The car of the future has many faces. No-one knows this better than Lutz Fügener. For 13 years he has been Professor of Transportation Design at Pforzheim University, where he is closely involved with the design, capabilities and limits of the automobile. His course of study, which is unique in Germany, is mentioned in the same breath as the corresponding courses at the Art Center of Design in Pasadena, California, and the Royal College of Arts in London. Recently he and his students considered the car of the future with the German weekly newspaper DIE ZEIT.
Charlotte Malz: Mister Fügener, how did you come to collaborate with DIE ZEIT?
Lutz Fügener: Car-related themes are generally not successful in DIE ZEIT and therefore get little column space in the paper. Nevertheless, almost all ZEIT readers drive a car. I thought this contradiction was interesting. What is the reason for it? How do they use cars? What is it about car topics that doesn’t suit them? What are their proposals for improvement and their ideas? We wanted to find out along with the editorial team what moves the ZEIT readership when it comes to mobility.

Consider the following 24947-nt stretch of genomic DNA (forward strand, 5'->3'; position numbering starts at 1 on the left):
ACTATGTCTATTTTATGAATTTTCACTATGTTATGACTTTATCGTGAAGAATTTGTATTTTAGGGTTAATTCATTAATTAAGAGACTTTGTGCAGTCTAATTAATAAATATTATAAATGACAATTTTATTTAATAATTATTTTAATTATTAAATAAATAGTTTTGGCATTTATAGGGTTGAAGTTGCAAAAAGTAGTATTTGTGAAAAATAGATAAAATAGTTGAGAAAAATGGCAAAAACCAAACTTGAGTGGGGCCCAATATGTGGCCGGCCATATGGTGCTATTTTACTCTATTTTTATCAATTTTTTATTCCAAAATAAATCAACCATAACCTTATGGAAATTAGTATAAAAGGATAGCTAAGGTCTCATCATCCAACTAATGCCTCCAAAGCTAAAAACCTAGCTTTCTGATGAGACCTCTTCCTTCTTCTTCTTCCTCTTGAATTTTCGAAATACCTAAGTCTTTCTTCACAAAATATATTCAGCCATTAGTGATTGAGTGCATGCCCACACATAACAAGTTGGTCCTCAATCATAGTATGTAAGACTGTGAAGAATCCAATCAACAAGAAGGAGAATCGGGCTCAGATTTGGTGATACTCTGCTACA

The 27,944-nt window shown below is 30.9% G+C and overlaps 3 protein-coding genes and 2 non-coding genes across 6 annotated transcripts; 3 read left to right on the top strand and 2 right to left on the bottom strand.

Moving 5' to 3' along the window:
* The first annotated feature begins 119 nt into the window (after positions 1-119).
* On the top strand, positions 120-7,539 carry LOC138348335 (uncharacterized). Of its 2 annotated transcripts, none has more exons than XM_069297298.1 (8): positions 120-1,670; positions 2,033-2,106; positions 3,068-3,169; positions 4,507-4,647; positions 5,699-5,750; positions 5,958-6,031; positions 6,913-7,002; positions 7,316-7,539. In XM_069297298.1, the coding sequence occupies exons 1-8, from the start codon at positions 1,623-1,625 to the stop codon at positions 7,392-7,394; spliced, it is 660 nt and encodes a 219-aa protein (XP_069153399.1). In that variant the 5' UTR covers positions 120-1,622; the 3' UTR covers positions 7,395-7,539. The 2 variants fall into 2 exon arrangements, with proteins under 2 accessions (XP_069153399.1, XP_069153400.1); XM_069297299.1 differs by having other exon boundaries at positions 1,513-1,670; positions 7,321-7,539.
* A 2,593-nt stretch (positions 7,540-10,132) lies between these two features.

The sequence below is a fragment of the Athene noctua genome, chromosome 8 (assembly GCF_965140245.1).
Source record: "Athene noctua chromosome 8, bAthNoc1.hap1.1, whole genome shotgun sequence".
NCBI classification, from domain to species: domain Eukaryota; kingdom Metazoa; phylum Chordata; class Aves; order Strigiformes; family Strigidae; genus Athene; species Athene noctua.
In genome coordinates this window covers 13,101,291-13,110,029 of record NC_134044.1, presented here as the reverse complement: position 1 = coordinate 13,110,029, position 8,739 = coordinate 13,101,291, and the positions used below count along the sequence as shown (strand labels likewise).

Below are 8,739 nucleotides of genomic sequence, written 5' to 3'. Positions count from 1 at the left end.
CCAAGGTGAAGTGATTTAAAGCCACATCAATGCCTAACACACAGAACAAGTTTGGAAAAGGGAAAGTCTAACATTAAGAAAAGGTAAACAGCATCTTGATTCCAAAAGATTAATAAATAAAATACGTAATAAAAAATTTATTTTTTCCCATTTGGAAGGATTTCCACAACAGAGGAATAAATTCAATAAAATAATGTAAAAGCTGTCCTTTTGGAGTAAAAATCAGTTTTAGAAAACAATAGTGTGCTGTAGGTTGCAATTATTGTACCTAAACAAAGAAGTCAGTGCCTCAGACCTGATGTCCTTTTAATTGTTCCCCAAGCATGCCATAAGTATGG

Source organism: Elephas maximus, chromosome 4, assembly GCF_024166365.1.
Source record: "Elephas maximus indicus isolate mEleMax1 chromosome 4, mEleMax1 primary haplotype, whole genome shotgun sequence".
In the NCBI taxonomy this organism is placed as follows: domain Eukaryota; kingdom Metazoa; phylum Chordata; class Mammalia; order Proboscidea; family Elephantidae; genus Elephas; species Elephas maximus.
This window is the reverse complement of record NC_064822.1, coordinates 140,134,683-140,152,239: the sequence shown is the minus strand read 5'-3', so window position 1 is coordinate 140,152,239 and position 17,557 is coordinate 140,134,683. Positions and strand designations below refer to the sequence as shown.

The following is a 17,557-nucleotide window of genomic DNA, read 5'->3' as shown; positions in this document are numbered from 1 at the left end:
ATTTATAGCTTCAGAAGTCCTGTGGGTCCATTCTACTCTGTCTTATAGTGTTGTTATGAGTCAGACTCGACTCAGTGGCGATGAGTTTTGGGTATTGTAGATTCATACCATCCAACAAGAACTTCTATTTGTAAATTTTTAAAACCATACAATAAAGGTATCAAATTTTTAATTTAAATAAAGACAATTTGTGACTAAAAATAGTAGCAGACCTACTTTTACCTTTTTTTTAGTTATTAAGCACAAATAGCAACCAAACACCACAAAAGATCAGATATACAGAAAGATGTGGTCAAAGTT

How did you tackle this?
Fügener: Together we developed a complex questionnaire with 40 questions. It focused on readers’ feelings and assessments in relation to the classic automobile. What does it lack? How would it have to be designed in order to change their lives and make them easier? What would a car be like that is fun and socially acceptable at the same time? So we never simply asked questions directly about the product, but always about its application and use. After 5300 responses – many more than expected – we closed the questioning and started the evaluation.
What was especially surprising to you about the answers?
Fügener: The survey data were first of all evaluated statistically in a workshop report by DIE ZEIT. Exciting results emerged from this. For example, we asked whether readers support a speed limit on highways – 65 per cent were in favor. The question of what the top speed should be in their car of the future got the answer of 184 km/hr. on average. This means that a speed limit of around 185 km/hr is considered to be appropriate – one of many interesting contradictions. The participants were extremely heterogeneous: from someone who absolutely rejects automobiles and only travels by recumbent bike, to the owner of a Bugatti Veyron. The questionnaire answers varied accordingly. They included some out-of-the-ordinary ideas and suggestions. One woman wrote that she wished the car of the future to fit inside her handbag.
Is it possible to derive any practical ideas from wishes like this?